Black Coffee – Peggy Lee

Black Coffee

Artist: Peggy Lee

Genre: Vocal Jazz

Year: 1953

Put-it-on-a-Playlist: “Black Coffee,” “Easy Living,” “A Woman Alone with the Blues”

Grade: A

Peggy Lee’s masterful Black Coffee LP finds the sultry, smooth and sexy in undeniably sultry, smooth and sexy form — cutting back on swinging pop and embracing the simple pleasures of being lonely. Torch tunes 101, some call this, but the jazz arrangements are often cordial and affable. Producer Milt Gabler deserves some credit also: love the way that so many of the songs end somewhat sudden and unresolved.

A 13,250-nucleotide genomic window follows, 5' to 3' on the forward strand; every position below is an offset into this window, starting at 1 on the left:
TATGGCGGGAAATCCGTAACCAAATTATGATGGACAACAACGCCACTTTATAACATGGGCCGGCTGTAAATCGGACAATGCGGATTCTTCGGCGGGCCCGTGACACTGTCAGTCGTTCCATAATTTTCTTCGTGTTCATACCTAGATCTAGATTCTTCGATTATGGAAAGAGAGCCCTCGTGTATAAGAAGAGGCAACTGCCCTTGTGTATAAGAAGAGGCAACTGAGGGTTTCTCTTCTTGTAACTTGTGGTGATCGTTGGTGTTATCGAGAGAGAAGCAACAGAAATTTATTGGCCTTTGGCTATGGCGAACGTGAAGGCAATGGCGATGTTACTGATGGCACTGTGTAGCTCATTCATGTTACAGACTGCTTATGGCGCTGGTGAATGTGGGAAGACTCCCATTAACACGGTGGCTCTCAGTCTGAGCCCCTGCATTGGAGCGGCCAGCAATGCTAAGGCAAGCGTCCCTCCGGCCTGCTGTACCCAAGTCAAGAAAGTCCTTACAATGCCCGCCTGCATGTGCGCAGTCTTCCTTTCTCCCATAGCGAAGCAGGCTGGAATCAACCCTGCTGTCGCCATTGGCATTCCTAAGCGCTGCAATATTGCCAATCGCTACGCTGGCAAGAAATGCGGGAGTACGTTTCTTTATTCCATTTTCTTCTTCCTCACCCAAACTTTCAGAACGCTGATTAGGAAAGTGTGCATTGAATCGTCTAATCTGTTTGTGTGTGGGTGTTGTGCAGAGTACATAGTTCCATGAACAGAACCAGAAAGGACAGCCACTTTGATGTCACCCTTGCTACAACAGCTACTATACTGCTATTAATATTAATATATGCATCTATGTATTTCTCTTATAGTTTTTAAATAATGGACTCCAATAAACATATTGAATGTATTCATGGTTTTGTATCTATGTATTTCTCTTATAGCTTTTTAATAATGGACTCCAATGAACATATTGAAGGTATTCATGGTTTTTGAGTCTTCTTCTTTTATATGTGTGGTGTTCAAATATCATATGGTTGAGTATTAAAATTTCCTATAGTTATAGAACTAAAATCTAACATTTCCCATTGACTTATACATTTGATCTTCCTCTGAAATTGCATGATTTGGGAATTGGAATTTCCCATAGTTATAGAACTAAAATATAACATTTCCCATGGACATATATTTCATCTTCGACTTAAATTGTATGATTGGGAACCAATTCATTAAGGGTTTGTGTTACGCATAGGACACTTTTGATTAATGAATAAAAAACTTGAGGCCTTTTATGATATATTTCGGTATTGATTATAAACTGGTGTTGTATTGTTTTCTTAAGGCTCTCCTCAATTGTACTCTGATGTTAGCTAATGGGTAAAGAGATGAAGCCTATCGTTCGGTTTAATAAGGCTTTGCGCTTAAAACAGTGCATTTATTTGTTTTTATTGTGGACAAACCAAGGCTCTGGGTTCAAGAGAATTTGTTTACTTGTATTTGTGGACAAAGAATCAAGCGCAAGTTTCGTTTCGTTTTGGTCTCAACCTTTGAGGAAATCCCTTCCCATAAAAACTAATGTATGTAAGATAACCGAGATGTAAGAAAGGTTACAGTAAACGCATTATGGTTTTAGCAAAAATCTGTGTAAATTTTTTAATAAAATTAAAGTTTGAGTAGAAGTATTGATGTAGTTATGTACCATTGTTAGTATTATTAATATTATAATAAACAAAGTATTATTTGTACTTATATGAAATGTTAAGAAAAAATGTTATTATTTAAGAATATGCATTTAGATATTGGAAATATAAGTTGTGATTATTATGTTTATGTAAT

The title tune, a ‘50s hipster favorite — black coffee as hair of the dog, the tragedy of existence in a cup of joe. “I’ve Got You Under My Skin,” a perfect counter, bright lights on the dancefloor that spell L-U-V. And “My Heart Belongs to Daddy” is sexy as shit — fish-eating double-entendre as playful innuendo, damn wish I was her “daddy.”

The B-side of the original 12” LP contains Lee’s most moving torch ballads. Imagine Billie Holiday but with a voice you’d want to sleep with. Male or female, Lee’s affectations imbue excitability in all.

Call it the Court and Spark of the early ‘50s. Ms. Lee’s voice is sugar’n’spice that is easy to fall in love with — airy breaths and feathery falsettos. A true masterpiece of both jazz and pop.



Black Coffee – Peggy Lee

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